I have always said today’s struggles are tomorrow’s warm-up. I mean that in both a physical and metaphorical sense. People see figure skating as a very graceful sport but if you come to any of our practices, you will see us fall a million times, hard. On those days, those falls and jumps might seem really hard and like the end of the world but by the next day, they will just feel like a warm-up and be so much easier. You just have to keep pushing through those tough times because those are the days that will make you a better and a stronger person.

Then there is the metaphorical sense. I am the highest level figure skater here so there is no one really to look up to but I always try to look at the positive side of things. It makes me more determined because I want the sport to grow. There are so many other little girl skaters now who look up to me so I think I need to set the best example and just keep pushing and showing them there are going to be many different barriers and difficulties as it is a new sport here but that they don’t matter. You have to keep pushing and go through them all.

I did not anticipate being a role model at all. When I first started, it was just a hobby. I never imagined anything like this would ever happen. A lot of people might have given up when all these trials came along. There are still many days when I feel like I am done and that I not going to do this anymore. I get tired or certain situations upset me. But I have to stay strong and now if people are saying negative things, their criticism doesn’t affect me. In the beginning, the emotional part was harder but now it’s the physical part I have to overcome.

I still don’t have anyone here I can really look up to and it is still really hard to train here. Every day is a struggle because you need competition to pursue during training. During the summer I travel and train abroad because I need to be around other skaters who are better than me and will push me harder. Michelle Kwan is one of my favourites and I often go online to watch skating videos to encourage me to keep going.

But it is really important to me to set an example. I volunteer a lot in schools and take part in campaigns like the one called “what will they say about you?” Support is everything. Before, women in the UAE would not have thought of entering fields like sports but now you see them as ministers and in the highest positions in businesses.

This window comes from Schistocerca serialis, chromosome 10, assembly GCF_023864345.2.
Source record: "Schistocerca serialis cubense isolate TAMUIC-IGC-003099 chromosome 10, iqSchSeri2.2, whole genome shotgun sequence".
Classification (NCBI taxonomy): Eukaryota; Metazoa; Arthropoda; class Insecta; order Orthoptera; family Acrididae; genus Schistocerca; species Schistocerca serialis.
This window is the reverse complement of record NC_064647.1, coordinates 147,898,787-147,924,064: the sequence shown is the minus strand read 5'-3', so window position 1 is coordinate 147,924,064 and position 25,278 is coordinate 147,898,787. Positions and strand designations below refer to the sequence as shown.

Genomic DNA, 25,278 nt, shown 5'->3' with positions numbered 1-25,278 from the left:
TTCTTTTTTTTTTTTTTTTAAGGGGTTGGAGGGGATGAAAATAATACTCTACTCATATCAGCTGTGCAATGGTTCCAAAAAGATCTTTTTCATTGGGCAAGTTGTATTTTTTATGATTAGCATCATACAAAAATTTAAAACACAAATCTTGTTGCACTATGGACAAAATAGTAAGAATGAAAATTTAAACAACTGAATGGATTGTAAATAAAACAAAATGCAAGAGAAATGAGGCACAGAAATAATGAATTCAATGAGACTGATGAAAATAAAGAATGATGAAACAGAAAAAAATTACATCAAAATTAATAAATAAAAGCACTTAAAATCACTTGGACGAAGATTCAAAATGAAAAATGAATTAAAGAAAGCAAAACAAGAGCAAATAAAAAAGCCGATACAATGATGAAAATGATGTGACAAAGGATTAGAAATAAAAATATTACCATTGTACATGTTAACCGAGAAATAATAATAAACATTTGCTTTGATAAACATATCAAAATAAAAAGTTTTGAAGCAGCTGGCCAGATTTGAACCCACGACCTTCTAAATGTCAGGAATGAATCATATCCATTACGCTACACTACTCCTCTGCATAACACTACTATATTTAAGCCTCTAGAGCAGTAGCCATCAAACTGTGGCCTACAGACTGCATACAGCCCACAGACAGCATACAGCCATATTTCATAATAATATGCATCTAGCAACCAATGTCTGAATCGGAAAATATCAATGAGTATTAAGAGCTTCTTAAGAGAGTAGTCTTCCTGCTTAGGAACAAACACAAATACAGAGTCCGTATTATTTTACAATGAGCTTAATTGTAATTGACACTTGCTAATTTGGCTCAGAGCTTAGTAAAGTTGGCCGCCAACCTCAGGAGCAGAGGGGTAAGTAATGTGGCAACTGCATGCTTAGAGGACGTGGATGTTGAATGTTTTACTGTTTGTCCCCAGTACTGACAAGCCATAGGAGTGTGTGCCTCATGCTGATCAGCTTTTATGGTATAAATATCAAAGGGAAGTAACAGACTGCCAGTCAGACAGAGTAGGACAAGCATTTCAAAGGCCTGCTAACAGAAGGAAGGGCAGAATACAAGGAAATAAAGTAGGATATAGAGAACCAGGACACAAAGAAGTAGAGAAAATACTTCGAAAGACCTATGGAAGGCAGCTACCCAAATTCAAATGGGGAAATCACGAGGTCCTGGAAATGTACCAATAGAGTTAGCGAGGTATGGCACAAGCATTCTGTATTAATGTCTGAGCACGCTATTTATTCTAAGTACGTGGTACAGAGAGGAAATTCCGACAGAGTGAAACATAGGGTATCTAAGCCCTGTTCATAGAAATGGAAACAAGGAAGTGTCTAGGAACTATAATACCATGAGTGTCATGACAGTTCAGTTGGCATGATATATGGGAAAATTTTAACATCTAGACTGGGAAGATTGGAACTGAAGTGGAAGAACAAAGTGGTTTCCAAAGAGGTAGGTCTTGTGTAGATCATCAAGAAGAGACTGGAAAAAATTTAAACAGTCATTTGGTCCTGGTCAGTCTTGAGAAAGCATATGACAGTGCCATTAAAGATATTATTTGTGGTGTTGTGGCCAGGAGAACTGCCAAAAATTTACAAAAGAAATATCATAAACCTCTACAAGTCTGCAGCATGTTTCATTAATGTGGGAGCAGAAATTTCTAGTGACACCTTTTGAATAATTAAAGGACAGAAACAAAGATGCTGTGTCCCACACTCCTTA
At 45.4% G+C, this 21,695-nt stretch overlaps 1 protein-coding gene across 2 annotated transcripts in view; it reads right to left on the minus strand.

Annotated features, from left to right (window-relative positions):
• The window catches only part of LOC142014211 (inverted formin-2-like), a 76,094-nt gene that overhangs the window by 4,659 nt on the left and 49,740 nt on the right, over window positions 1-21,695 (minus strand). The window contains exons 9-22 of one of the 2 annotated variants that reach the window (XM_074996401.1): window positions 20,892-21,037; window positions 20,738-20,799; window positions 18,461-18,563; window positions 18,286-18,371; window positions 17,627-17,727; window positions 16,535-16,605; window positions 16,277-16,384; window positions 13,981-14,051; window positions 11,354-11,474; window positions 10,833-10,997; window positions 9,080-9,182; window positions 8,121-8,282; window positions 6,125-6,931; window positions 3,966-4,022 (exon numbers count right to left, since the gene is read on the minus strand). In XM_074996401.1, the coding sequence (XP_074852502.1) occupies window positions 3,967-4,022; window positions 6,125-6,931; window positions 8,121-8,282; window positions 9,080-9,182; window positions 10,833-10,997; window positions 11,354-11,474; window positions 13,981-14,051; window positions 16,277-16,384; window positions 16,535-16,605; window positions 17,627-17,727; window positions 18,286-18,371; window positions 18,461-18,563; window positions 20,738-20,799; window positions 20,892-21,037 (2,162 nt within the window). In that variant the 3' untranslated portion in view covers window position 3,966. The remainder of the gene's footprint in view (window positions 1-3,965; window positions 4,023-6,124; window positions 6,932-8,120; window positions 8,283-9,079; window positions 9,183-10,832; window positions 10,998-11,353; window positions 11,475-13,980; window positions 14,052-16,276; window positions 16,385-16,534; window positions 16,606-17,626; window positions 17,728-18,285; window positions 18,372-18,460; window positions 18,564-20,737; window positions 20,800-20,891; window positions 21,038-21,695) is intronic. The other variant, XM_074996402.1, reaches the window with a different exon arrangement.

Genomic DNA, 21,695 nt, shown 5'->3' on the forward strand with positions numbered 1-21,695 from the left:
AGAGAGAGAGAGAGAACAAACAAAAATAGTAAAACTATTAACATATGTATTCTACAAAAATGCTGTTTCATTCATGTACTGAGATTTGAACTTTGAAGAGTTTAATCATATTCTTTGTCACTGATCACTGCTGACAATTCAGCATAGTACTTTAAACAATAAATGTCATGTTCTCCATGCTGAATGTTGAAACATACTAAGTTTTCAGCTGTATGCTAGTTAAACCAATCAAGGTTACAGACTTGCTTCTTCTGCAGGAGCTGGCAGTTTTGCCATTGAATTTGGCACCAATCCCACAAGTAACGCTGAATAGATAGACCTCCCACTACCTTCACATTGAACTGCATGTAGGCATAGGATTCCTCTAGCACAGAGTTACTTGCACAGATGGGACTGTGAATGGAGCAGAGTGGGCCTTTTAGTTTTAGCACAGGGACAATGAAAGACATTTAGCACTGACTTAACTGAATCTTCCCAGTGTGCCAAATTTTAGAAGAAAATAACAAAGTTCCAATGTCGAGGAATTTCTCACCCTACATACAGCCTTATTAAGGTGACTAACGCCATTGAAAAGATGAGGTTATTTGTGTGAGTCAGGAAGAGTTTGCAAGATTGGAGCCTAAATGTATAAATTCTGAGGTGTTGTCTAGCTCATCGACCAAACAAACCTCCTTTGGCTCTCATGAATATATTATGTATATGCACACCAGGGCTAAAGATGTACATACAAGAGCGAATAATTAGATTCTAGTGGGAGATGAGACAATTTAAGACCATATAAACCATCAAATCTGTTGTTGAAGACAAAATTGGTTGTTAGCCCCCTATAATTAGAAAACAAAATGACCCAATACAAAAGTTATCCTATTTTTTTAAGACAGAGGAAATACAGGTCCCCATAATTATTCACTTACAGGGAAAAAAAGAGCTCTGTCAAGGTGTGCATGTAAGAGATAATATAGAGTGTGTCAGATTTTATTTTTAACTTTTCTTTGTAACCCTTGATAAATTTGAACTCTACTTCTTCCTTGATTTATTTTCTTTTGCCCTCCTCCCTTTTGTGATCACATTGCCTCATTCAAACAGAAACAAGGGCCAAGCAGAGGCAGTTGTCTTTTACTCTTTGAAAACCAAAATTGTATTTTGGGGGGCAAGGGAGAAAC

No matter where you are in the world, girls always struggle a lot more than boys in the field of sports. Here it is a bit more difficult because it is still very new but it is getting so much better, especially now we have the Fatima bint Mubarak Ladies Sports Academy and the Sports Council backing us. It is a huge support network to girls in sports and very encouraging but it will take time. It is not something that will happen overnight. If I look back at just the last two years, the difference is huge. It’s amazing how fast things are changing. We have had a female weightlifter going to the Olympics. I have already been to an Olympic qualifier in a winter sport, another first for the UAE. Changes are afoot and more are to come. When I met Sheikha Fatima bin Hazza, she told me: “Your country is supporting you 100 per cent”. That meant a lot to me.

Pretty soon I won’t be the only Emirati figure skater at this level. That makes me really happy because I’m not going to be skating forever. Eventually I’m going to stop so I need other people to take over. I want the sport to keep going, I don’t want it to stop once I stop skating and the maximum retirement age is 30, which is only eight years away. For me it’s really important to have the next generation getting into the sport. Personally, I’d love to make it to the Olympics one day. As for my family, they are so supportive now. My father actually opened the first official club in the UAE, the Emirates Skating Club, and my mother is part of the skating federation here. It has become a huge family affair and just goes to show how much can change in only a few years.